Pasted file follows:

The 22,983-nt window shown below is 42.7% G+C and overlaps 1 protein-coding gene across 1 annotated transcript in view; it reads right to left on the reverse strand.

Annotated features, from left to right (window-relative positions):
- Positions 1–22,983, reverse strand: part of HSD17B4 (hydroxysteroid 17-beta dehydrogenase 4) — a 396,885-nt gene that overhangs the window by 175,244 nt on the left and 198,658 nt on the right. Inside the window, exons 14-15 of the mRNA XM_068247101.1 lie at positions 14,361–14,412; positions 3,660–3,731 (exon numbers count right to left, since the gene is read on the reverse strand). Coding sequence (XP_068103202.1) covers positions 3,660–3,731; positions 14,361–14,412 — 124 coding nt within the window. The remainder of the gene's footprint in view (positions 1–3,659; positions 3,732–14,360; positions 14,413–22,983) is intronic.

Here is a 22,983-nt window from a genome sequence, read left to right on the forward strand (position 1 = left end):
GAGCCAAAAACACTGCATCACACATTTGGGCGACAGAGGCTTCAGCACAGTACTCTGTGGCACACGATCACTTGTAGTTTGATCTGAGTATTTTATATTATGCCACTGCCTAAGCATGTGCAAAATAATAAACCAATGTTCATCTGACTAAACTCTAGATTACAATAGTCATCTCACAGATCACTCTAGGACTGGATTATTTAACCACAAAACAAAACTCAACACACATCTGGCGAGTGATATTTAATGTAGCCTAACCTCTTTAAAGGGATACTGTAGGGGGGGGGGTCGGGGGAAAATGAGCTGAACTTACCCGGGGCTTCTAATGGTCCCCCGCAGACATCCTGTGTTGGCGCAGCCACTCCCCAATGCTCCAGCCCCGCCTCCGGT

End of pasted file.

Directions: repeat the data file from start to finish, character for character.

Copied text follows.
The 22,983-nt window shown below is 42.7% G+C and overlaps 1 protein-coding gene across 1 annotated transcript in view; it reads right to left on the reverse strand.

Annotated features, from left to right (window-relative positions):
- Positions 1–22,983, reverse strand: part of HSD17B4 (hydroxysteroid 17-beta dehydrogenase 4) — a 396,885-nt gene that overhangs the window by 175,244 nt on the left and 198,658 nt on the right. Inside the window, exons 14-15 of the mRNA XM_068247101.1 lie at positions 14,361–14,412; positions 3,660–3,731 (exon numbers count right to left, since the gene is read on the reverse strand). Coding sequence (XP_068103202.1) covers positions 3,660–3,731; positions 14,361–14,412 — 124 coding nt within the window. The remainder of the gene's footprint in view (positions 1–3,659; positions 3,732–14,360; positions 14,413–22,983) is intronic.

Here is a 22,983-nt window from a genome sequence, read left to right on the forward strand (position 1 = left end):
GAGCCAAAAACACTGCATCACACATTTGGGCGACAGAGGCTTCAGCACAGTACTCTGTGGCACACGATCACTTGTAGTTTGATCTGAGTATTTTATATTATGCCACTGCCTAAGCATGTGCAAAATAATAAACCAATGTTCATCTGACTAAACTCTAGATTACAATAGTCATCTCACAGATCACTCTAGGACTGGATTATTTAACCACAAAACAAAACTCAACACACATCTGGCGAGTGATATTTAATGTAGCCTAACCTCTTTAAAGGGATACTGTAGGGGGGGGGGTCGGGGGAAAATGAGCTGAACTTACCCGGGGCTTCTAATGGTCCCCCGCAGACATCCTGTGTTGGCGCAGCCACTCCCCAATGCTCCAGCCCCGCCTCCGGT